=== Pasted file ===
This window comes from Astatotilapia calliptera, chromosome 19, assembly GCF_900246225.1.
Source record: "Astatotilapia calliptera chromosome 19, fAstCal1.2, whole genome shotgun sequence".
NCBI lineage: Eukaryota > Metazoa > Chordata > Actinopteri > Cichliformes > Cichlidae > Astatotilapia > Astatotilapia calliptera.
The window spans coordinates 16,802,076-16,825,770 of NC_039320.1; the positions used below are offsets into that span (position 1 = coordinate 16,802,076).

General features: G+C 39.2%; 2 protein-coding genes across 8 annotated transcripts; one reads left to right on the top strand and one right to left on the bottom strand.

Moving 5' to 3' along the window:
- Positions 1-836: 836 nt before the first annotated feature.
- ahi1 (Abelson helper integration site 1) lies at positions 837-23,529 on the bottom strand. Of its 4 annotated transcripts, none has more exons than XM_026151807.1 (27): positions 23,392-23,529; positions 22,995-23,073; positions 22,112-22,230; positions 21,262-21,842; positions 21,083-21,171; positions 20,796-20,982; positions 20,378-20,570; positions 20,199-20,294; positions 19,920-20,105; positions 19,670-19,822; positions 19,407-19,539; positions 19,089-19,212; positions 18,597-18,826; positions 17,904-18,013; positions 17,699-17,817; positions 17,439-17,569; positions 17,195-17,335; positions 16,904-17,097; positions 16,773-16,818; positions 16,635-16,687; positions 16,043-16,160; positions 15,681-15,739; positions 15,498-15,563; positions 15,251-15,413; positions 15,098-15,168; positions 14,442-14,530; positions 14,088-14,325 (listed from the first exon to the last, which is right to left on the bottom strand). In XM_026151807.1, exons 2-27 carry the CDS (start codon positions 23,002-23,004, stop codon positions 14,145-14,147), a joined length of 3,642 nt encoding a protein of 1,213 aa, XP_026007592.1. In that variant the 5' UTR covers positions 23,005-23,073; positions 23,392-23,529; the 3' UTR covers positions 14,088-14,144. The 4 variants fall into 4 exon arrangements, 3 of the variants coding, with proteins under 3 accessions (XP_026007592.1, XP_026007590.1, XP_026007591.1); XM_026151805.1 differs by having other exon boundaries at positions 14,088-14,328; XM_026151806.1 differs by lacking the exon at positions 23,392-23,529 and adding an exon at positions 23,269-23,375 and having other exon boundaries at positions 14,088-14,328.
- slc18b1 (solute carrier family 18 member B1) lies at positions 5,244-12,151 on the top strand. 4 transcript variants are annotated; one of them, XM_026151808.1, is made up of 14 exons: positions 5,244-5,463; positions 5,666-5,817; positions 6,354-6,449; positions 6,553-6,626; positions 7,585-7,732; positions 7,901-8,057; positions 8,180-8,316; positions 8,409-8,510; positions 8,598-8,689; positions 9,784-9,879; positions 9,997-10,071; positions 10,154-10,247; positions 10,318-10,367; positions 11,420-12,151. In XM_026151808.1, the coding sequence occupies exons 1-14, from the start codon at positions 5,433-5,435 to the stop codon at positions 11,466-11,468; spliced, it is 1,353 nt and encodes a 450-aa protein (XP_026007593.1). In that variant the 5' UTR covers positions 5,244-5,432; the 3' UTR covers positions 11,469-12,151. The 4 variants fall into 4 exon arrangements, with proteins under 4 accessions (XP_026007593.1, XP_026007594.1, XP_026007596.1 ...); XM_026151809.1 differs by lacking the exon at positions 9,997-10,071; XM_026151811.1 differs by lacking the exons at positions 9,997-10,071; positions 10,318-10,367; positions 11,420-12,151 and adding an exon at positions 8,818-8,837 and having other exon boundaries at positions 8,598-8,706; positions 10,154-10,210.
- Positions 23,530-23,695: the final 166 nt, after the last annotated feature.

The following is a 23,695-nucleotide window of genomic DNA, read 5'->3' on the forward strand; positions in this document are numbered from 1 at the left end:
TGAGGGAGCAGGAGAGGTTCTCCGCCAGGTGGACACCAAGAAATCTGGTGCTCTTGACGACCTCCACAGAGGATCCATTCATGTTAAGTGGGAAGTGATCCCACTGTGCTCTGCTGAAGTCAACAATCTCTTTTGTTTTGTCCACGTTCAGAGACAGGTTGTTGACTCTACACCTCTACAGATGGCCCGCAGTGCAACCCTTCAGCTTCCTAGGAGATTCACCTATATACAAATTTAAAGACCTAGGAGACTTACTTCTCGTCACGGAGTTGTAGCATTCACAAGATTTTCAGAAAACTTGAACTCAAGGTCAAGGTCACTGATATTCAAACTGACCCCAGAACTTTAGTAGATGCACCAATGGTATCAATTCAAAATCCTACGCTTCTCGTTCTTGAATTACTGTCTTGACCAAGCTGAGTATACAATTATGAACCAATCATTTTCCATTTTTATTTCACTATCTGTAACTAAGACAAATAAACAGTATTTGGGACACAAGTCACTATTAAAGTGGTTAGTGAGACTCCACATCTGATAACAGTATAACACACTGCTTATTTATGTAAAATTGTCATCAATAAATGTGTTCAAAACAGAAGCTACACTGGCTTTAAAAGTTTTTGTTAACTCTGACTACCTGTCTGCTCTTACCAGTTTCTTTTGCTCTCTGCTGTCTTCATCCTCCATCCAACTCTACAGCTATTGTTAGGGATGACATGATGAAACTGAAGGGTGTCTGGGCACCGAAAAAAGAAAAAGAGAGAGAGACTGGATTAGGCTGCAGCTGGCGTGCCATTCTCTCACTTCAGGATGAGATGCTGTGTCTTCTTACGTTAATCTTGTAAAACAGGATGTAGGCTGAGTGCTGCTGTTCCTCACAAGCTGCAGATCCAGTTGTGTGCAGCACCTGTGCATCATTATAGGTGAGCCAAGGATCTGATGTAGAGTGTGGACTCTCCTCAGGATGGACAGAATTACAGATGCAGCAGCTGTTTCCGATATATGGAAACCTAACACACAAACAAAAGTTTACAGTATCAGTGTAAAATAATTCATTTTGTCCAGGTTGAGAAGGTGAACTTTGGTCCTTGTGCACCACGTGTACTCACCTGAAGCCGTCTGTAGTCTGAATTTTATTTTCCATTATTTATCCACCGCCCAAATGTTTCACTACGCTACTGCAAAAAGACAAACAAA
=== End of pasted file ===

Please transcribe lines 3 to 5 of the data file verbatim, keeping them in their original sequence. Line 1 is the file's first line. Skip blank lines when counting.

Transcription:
NCBI lineage: Eukaryota > Metazoa > Chordata > Actinopteri > Cichliformes > Cichlidae > Astatotilapia > Astatotilapia calliptera.
The window spans coordinates 16,802,076-16,825,770 of NC_039320.1; the positions used below are offsets into that span (position 1 = coordinate 16,802,076).

General features: G+C 39.2%; 2 protein-coding genes across 8 annotated transcripts; one reads left to right on the top strand and one right to left on the bottom strand.